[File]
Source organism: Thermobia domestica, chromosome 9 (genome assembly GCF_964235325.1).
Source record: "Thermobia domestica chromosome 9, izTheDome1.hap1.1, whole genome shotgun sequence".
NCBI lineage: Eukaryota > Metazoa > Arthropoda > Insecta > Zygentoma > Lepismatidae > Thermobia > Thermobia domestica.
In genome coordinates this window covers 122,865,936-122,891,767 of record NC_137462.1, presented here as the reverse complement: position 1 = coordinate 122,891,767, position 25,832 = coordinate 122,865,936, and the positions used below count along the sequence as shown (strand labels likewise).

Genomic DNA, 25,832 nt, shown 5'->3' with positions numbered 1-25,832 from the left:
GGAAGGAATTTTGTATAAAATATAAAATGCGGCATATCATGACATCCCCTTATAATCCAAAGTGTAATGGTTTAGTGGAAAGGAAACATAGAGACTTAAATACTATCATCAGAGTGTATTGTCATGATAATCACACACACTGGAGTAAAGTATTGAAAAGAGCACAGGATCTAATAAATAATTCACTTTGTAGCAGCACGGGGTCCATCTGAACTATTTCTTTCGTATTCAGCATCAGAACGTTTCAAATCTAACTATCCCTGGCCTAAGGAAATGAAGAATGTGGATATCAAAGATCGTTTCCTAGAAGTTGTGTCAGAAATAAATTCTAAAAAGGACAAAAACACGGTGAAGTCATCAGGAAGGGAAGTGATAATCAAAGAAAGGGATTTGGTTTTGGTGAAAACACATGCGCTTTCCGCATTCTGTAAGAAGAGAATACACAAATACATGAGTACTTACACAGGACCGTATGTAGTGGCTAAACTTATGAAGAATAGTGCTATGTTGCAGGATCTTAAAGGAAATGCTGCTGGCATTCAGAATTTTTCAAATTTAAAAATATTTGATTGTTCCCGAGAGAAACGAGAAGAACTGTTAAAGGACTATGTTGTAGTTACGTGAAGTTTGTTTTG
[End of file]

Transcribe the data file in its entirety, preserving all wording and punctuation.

Source organism: Thermobia domestica, chromosome 9 (genome assembly GCF_964235325.1).
Source record: "Thermobia domestica chromosome 9, izTheDome1.hap1.1, whole genome shotgun sequence".
NCBI lineage: Eukaryota > Metazoa > Arthropoda > Insecta > Zygentoma > Lepismatidae > Thermobia > Thermobia domestica.
In genome coordinates this window covers 122,865,936-122,891,767 of record NC_137462.1, presented here as the reverse complement: position 1 = coordinate 122,891,767, position 25,832 = coordinate 122,865,936, and the positions used below count along the sequence as shown (strand labels likewise).

Genomic DNA, 25,832 nt, shown 5'->3' with positions numbered 1-25,832 from the left:
GGAAGGAATTTTGTATAAAATATAAAATGCGGCATATCATGACATCCCCTTATAATCCAAAGTGTAATGGTTTAGTGGAAAGGAAACATAGAGACTTAAATACTATCATCAGAGTGTATTGTCATGATAATCACACACACTGGAGTAAAGTATTGAAAAGAGCACAGGATCTAATAAATAATTCACTTTGTAGCAGCACGGGGTCCATCTGAACTATTTCTTTCGTATTCAGCATCAGAACGTTTCAAATCTAACTATCCCTGGCCTAAGGAAATGAAGAATGTGGATATCAAAGATCGTTTCCTAGAAGTTGTGTCAGAAATAAATTCTAAAAAGGACAAAAACACGGTGAAGTCATCAGGAAGGGAAGTGATAATCAAAGAAAGGGATTTGGTTTTGGTGAAAACACATGCGCTTTCCGCATTCTGTAAGAAGAGAATACACAAATACATGAGTACTTACACAGGACCGTATGTAGTGGCTAAACTTATGAAGAATAGTGCTATGTTGCAGGATCTTAAAGGAAATGCTGCTGGCATTCAGAATTTTTCAAATTTAAAAATATTTGATTGTTCCCGAGAGAAACGAGAAGAACTGTTAAAGGACTATGTTGTAGTTACGTGAAGTTTGTTTTG